Valenzuela Lab
 
Cpicta
NV

Dr. Nicole Valenzuela Department of Ecology, Evolution, and Organismal Biology

Iowa State University

251 Bessey Hall. Ames, IA 50011

(515) 294-1285

nvalenzu@iastate.edu

NSF

RESEARCH OVERVIEW We are interested in studying how ecology affects the structure, function, and evolution of the genome and its role in the development and evolution of complex phenotypes. This helps us understand the evolution of biological diversity and how it responds to environmental change.

 

 
 

News And Events Dr. Valenzuela receives new NSF grant

New NSF IOS GRANT 1555999 to study the Evolution of Turtle Dosage Compensation Bioinformatics Postoctoral Position Open Click here for details.

Our latest pubs and more

Discovery of youngest sex chromosomes reveals first case of convergent co-option of ancestral autosomes in turtles. Chromosoma 2016. PDF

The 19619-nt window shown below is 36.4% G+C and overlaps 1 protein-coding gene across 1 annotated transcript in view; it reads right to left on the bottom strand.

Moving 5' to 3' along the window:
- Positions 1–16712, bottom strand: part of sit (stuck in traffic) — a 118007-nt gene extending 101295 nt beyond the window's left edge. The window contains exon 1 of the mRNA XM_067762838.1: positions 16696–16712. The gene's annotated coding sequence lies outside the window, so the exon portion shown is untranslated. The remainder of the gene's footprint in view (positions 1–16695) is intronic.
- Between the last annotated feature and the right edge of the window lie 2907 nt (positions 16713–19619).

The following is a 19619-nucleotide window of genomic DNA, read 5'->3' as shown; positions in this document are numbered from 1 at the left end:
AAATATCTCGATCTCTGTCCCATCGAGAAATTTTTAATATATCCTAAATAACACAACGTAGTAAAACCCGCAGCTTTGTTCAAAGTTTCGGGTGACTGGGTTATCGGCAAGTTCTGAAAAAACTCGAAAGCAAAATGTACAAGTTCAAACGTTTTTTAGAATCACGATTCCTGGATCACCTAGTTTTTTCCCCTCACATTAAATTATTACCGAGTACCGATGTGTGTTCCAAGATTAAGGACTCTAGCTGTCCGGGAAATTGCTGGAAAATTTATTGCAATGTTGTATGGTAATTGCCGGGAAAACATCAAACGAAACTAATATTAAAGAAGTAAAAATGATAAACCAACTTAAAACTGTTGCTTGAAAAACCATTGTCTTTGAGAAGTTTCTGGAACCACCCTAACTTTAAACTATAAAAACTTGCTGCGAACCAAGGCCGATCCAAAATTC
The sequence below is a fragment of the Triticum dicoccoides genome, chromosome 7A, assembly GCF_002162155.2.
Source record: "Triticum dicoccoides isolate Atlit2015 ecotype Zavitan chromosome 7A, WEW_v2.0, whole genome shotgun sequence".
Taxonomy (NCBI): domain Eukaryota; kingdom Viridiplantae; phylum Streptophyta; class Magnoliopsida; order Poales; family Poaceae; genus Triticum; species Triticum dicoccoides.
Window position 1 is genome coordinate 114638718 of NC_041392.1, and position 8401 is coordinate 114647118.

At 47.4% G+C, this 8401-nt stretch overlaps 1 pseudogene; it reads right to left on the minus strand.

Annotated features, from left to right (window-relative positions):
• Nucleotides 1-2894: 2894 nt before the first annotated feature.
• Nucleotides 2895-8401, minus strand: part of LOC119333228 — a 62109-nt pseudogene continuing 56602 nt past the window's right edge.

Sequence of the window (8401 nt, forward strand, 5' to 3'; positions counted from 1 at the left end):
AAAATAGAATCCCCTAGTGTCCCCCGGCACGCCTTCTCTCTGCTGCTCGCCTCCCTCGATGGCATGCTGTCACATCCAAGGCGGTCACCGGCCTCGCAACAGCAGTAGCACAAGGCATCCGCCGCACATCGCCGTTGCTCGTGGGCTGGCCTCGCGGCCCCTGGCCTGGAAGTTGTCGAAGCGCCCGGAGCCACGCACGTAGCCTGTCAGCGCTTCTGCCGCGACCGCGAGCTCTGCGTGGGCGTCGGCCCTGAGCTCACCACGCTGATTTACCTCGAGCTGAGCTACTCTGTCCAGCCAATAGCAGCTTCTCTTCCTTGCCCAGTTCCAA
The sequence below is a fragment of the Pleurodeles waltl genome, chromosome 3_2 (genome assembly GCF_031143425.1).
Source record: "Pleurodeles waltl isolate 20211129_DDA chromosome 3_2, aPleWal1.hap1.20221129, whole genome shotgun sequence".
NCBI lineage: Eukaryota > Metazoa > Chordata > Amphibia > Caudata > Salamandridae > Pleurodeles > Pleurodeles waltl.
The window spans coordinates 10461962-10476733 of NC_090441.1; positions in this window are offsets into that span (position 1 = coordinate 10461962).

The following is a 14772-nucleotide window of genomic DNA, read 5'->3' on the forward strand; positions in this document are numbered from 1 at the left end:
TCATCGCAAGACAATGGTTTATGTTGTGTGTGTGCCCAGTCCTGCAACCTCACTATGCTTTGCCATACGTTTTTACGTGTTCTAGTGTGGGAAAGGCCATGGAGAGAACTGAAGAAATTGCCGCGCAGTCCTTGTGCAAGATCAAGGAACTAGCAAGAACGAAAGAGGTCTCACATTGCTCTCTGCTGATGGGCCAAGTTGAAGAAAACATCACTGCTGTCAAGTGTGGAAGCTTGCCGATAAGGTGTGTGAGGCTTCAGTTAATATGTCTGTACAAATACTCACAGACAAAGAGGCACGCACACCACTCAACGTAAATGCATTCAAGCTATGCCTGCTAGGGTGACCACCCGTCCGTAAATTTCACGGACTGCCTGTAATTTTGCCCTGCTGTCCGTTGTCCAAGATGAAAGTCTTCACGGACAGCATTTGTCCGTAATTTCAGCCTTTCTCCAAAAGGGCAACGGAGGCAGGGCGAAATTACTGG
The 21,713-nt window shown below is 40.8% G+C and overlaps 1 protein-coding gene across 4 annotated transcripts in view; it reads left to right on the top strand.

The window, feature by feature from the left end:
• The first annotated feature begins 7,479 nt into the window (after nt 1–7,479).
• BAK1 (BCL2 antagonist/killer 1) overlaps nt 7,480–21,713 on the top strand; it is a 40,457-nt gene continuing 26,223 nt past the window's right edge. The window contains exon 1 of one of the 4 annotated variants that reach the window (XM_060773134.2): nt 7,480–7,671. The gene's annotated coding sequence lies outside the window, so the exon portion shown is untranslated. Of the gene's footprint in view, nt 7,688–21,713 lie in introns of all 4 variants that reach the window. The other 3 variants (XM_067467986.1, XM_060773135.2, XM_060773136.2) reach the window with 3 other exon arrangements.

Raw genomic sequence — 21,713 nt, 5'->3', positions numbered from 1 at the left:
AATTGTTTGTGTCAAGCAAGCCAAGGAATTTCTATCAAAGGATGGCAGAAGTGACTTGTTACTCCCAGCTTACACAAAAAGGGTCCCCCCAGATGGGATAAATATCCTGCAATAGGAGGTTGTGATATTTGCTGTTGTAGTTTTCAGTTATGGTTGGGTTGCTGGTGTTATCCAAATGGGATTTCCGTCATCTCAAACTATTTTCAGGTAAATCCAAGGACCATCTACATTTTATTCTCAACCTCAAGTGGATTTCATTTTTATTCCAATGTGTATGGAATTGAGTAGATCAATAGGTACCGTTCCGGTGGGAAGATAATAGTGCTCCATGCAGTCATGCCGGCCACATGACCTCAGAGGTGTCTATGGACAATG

Dr. Valenzuela receives the 2015 Mid-Career Achievement in Research Award from the College of Liberal Arts and Sciences, Iowa State University.

Physical mapping and refinement of the painted turtle genome (Chrysemys picta) inform amniote genome evolution and challenges turtle-bird chromosomal conservation. Genome Biology and Evolution 2015. PDF

treeofsex

Tree of Sex Database Website

GRADUATE AND POSTDOCTORAL POSITIONS Positions are available for individuals interested in evolutionary biology, sex determination, evo-devo, chromosome and genome evolution, or climate change. Click here for details.

Sex Determination Evolution and Regulation of Developmental Networks

Embryos

Why do organisms vary so remarkably in the ways they produce males and females ? Our work focuses on comparative evolutionary and ecological genomics related to the evolution of developmental pathways, particularly those that underlie the development of the sexual phenotype.

Phylogenomics Sex Chromosomes and Genome Organization

Chromosomes

What are the causes and consequences of chomosome evolution? We are studying (a) the evolution of sex chromosomes and the genes they contain, plus (b) the genome rearrangements responsible for changes in diploid number across turtles and their association with transitions in sex determination.

Links

ITA
TSDbook
EEOB
ISU
 
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